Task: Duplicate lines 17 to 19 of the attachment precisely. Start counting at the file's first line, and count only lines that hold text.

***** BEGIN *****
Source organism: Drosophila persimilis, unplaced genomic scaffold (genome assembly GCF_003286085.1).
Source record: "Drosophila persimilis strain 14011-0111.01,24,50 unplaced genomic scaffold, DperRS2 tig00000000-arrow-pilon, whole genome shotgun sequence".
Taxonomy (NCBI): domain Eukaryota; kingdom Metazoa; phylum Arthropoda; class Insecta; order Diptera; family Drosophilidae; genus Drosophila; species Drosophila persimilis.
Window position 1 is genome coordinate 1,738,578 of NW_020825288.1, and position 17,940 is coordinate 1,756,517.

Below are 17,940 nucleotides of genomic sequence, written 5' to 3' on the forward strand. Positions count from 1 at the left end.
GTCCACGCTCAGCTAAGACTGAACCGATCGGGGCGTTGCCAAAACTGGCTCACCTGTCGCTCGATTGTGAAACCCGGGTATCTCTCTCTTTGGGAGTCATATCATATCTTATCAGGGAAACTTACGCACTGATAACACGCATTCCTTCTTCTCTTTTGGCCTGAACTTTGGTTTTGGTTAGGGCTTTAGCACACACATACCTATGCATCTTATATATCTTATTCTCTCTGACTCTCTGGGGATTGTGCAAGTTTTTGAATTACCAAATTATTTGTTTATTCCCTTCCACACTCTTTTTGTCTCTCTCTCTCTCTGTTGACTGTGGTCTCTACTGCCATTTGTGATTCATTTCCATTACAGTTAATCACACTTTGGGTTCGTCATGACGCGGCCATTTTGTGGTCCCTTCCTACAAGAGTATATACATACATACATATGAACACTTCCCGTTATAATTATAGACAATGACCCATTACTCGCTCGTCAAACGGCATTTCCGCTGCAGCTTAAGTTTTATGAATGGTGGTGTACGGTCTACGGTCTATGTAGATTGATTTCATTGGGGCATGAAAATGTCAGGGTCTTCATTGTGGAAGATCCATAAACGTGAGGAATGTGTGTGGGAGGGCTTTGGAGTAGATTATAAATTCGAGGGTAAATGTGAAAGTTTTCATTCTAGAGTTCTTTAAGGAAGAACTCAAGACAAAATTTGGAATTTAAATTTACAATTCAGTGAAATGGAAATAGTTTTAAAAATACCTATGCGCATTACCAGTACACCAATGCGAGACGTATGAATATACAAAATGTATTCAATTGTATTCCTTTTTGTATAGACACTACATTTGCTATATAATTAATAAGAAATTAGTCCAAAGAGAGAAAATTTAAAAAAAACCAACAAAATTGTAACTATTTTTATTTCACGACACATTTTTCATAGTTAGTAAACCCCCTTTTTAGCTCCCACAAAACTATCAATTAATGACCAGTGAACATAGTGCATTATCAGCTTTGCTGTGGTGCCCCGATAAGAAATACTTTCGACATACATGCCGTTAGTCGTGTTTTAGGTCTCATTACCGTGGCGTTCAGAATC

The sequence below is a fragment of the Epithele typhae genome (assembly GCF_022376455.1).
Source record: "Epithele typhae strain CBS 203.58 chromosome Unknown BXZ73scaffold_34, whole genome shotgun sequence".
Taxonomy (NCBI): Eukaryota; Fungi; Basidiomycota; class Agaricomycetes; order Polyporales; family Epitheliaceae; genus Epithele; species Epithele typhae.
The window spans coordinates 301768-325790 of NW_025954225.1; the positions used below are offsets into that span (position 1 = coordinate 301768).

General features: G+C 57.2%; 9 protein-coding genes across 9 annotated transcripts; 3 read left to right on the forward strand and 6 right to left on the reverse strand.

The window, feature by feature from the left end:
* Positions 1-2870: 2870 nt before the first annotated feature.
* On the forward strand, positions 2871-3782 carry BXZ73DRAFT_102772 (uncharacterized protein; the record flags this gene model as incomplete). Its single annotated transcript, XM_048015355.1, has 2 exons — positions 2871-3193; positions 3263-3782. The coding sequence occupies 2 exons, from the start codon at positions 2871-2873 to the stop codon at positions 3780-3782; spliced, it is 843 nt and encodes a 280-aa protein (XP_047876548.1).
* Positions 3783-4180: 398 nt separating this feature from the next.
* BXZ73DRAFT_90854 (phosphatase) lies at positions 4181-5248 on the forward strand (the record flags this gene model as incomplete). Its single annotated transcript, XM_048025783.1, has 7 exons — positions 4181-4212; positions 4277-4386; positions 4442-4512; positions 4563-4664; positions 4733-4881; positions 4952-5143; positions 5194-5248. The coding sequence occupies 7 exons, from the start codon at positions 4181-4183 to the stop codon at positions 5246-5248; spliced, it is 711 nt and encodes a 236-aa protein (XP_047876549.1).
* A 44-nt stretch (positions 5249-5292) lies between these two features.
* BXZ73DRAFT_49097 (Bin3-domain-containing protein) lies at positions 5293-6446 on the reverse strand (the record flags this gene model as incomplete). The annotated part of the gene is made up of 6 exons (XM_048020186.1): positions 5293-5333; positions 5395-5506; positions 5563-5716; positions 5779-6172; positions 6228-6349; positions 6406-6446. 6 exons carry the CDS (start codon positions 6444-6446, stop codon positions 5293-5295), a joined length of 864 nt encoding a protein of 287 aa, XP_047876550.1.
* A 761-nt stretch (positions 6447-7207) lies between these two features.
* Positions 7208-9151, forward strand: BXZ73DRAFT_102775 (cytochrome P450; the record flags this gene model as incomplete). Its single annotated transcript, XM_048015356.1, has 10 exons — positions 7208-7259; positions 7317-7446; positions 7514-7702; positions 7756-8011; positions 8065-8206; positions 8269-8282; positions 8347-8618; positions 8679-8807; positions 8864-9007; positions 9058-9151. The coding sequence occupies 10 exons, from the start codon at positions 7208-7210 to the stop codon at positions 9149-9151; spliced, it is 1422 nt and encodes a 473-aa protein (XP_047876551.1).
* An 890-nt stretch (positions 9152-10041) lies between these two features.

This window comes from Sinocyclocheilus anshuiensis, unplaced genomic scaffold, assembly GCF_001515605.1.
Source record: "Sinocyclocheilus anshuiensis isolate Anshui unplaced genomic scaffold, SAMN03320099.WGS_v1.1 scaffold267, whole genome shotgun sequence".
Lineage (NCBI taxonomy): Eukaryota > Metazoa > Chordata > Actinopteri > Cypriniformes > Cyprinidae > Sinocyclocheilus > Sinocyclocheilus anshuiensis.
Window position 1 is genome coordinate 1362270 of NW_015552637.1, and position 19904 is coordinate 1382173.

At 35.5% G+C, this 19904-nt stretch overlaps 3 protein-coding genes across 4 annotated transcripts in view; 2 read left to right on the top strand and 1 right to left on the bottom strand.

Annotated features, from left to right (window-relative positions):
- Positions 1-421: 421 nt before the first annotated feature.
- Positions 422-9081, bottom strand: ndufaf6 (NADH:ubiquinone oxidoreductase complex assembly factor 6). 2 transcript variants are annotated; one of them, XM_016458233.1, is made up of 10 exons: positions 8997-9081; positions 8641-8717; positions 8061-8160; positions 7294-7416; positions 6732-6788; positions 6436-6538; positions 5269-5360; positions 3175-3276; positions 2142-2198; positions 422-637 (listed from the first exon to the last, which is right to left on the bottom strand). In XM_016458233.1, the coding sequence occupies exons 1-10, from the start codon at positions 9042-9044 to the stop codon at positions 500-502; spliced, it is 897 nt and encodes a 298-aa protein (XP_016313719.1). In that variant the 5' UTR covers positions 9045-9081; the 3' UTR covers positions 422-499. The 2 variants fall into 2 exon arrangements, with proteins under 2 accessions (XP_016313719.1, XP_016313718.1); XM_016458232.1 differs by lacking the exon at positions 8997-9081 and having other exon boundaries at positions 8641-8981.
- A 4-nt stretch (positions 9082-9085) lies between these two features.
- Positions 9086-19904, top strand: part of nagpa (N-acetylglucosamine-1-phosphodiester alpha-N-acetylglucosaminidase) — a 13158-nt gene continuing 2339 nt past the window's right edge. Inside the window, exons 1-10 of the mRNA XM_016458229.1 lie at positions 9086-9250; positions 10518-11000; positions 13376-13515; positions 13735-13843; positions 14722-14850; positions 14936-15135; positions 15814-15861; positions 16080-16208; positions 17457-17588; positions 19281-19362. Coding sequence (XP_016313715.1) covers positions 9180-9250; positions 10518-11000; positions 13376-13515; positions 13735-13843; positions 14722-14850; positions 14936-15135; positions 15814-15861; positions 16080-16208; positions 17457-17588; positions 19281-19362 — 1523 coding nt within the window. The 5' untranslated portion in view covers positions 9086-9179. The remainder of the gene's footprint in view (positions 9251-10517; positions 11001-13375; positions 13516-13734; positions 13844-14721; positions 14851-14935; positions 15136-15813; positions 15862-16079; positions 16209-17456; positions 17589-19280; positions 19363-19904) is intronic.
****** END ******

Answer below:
* A 44-nt stretch (positions 5249-5292) lies between these two features.
* BXZ73DRAFT_49097 (Bin3-domain-containing protein) lies at positions 5293-6446 on the reverse strand (the record flags this gene model as incomplete). The annotated part of the gene is made up of 6 exons (XM_048020186.1): positions 5293-5333; positions 5395-5506; positions 5563-5716; positions 5779-6172; positions 6228-6349; positions 6406-6446. 6 exons carry the CDS (start codon positions 6444-6446, stop codon positions 5293-5295), a joined length of 864 nt encoding a protein of 287 aa, XP_047876550.1.
* A 761-nt stretch (positions 6447-7207) lies between these two features.